This phase of LCA establishes a relation between the process under study and its potential impacts. It is a comprehensible derivation of the innovative models for risk assessment. Although it is unable to forecast an absolute value of the risk, it is often helpful to gain an insight into the relative threats posed by one or more alternative processes. The assessment model for LCIA can be either midpoint or endpoint, based on the goals and scope defined for the study and the data collected in the inventory [31].

From the literature, it is observed that the midpoint impact assessment model has lesser assumptions and complications, along with a provision of more extensive understanding when compared with that of the endpoint model. The LCA allows identifying the areas where the negative environmental impacts can be potentially reduced. CML 2002 and Eco-indicator 99 have been widely used methods for LCIA, while the ReCiPe method is a refurbished model of the previously mentioned methods. Although the amalgamation of the midpoint and the endpoint impact categories in a single rating is a functional tool for comparing alternatives, ReCiPe midpoint (H) is often implemented in scientific studies for its homogeneity and uniformity [32]. Taking these rulings into consideration, the normalized score for each of the 18 impact categories was evaluated by the ReCiPe midpoint (H). The sustainability assessment was carried out by analysis of damage to the ecosystem, human health, and resources. These three factors are distinguished for those they provide an outlook for the identification of areas of improvement in terms of environmental performance.

4.4 Life cycle result interpretation

Figure 10 presents the comparison of dry and cryogenic LCO2 machining based on the normalization values of 18 impact categories of ReCiPe midpoint (H) 2016. This comparison makes possible the two sustainable cutting fluid approaches dry and LCO2 firmed on LCA. Due to exclusion of cutting fluid in dry machining, the environmental impacts generated due to cutting fluid is zero but the higher energy consumption involved in the dry machining makes more burden on the environment in comparison with LCO2. So, it will be interesting to compare the cutting fluid strategies based on the total effect, i.e., due to cutting fluid and energy consumption. From Fig. 10, it is confirmed that the higher value of impact values has been found for the LCO2 in comparison with dry considering the impact due to fluid consumption and energy consumption. However, it is also observed that the higher values of impact category due to energy consumption have been found for the dry machining in comparison with LCO2 cutting condition. So, it is confirmed that the contribution to environmental impact is higher due to cutting fluid in comparison with the energy consumption during the machining process. Considering all impact categories, more than 95% higher impacts have been generated in the case of LCO2 condition due to cutting fluid consumption in comparison with dry machining. The higher differences in terms of 104 times impacts have been generated in FPMF category as 60 times impacts have been generated in ME considering the lower differences between the impacts generated in the dry and LCO2 cutting conditions. Thus, the LCO2 emerges as a “hotspot” in comparison with dry machining in terms of generating environmental impact.

Fig. 10
figure 10

Comparison of dry and LCO2 based on normalized values results of ReCiPe 2016 (H) midpoint impact categories

In the context of a more applicable comparison of dry and LCO2 cutting conditions, the normalized values of midpoint impact categories have been clustered into the three damage categories, i.e., damage to natural resources, ecology, and human resources. Figure 11 presents this comparison of dry and LCO2 based on damage to natural resources, ecology, and human resources. From Fig. 11, it is directly visible that the higher impacts have been generated for LCO2 in comparison to dry cutting condition. It is attributed to exclusion of cutting fluid involved in the dry machining. Though the obtained CO2 is a by-product of the chemical process, the production of LCO2 requires compression of gaseous CO2 to approximately 60 bars to convert it into liquid form. This process consumes more electricity and natural resources [33, 34]. Thus, a higher value of impacts has been found in the case of LCO2 in comparison with the dry machining process.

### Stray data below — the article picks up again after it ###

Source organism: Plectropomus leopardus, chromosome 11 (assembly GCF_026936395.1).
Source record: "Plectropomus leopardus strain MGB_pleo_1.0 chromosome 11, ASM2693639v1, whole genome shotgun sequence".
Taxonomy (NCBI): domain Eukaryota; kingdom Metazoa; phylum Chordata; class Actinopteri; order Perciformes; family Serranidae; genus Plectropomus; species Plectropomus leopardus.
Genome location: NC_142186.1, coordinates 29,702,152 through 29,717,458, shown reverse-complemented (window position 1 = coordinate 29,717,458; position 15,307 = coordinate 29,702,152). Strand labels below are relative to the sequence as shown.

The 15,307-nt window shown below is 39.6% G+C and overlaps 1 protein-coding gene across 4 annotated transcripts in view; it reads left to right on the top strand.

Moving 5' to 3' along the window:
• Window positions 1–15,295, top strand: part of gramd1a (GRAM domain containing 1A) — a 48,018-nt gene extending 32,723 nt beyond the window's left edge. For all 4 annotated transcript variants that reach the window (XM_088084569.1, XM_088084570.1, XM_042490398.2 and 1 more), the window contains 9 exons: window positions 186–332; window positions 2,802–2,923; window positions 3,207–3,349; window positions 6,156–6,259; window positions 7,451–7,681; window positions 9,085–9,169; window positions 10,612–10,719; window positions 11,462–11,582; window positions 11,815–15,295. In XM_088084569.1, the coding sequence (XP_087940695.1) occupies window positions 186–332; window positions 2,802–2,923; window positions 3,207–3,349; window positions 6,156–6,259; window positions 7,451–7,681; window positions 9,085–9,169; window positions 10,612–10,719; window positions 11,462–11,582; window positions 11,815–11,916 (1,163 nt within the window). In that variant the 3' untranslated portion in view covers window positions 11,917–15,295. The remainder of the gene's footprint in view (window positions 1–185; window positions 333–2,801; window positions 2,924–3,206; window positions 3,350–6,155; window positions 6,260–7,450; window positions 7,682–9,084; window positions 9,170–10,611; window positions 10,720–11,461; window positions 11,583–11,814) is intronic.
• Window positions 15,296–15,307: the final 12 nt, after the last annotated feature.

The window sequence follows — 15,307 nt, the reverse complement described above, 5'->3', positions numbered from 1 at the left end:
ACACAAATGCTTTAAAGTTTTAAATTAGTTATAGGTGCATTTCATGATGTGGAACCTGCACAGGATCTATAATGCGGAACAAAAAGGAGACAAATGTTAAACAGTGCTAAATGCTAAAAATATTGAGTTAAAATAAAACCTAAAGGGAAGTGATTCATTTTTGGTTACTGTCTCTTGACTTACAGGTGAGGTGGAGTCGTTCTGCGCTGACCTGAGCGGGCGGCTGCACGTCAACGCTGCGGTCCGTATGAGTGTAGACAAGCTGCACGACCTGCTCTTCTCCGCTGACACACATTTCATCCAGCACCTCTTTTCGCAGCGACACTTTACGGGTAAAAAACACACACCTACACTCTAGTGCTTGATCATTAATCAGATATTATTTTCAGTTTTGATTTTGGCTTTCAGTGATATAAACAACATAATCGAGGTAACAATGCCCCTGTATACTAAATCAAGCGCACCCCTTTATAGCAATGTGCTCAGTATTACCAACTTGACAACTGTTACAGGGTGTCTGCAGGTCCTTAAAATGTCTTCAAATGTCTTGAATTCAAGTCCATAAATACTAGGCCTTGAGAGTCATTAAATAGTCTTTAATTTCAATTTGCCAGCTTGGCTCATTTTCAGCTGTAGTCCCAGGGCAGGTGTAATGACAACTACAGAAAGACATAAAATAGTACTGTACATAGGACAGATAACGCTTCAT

Fig. 11
figure 11

Comparison of dry and LCO2 cutting conditions based on damage categories, i.e., human health, resources, and ecosystem

5 Conclusions

This novel study presents the comparison of dry and LCO2 based on machining performance indicators like cutting zone temperature, tool wear, modulus of cutting force, power consumption, and surface roughness based on end milling GFRP. The conclusive remarks made based on the discussion on results are presented below.

  • The lower temperature (194.5 K) provided by LCO2 reduces the cutting zone temperature by 88% in comparison with dry machining considering the first 100 mm length slot what implies a cutting temperature control which minimizes burrs formation.

  • In the first slot, a 7% lower value for modulus of cutting force was observed in the case of LCO2 in comparison with dry machining. This difference is reduced until the last slot in which was established at 5%. This implies that cutting force evolution is similar with both techniques, presenting a slight improvement when LCO2 is applied as cutting fluid.

  • Regarding tool life, the use of LCO2 implies doubling tool life in comparison with dry machining once the tests are finished. Besides, this lower tool wear necessitates 9% lower power consumption considering the 1000 mm slot length reducing friction at the tool-chip interface.

  • In the case of machining under dry conditions, the surface arithmetical mean height (Sa) was 5.28 µm and the sum of the largest peak height value and the largest pit depth value within the defined area (Sz) was 55.18 µm. These values, when CO2 was used, were reduced 20% in the case of Sa and 39% in Sz, obtaining 4.17 µm and 33.49 µm, respectively.

  • Considering all impact categories, more than 95% higher impacts have been generated in the case of LCO2 condition due to cutting fluid consumption in comparison with dry machining. So, as per it, the LCO2 emerges as a “hotspot” in comparison with dry machining in terms of generating environmental impact.

Therefore, taking into account technical and environmental issues, the use of liquefied CO2 as cutting fluid instead of dry machining implies not only a tool life improvement with lower power consumption and better surface roughness but also a real improvement from an environmental point of view which becomes this technique in a suitable alternative to be applied industrially in GFRP milling processes.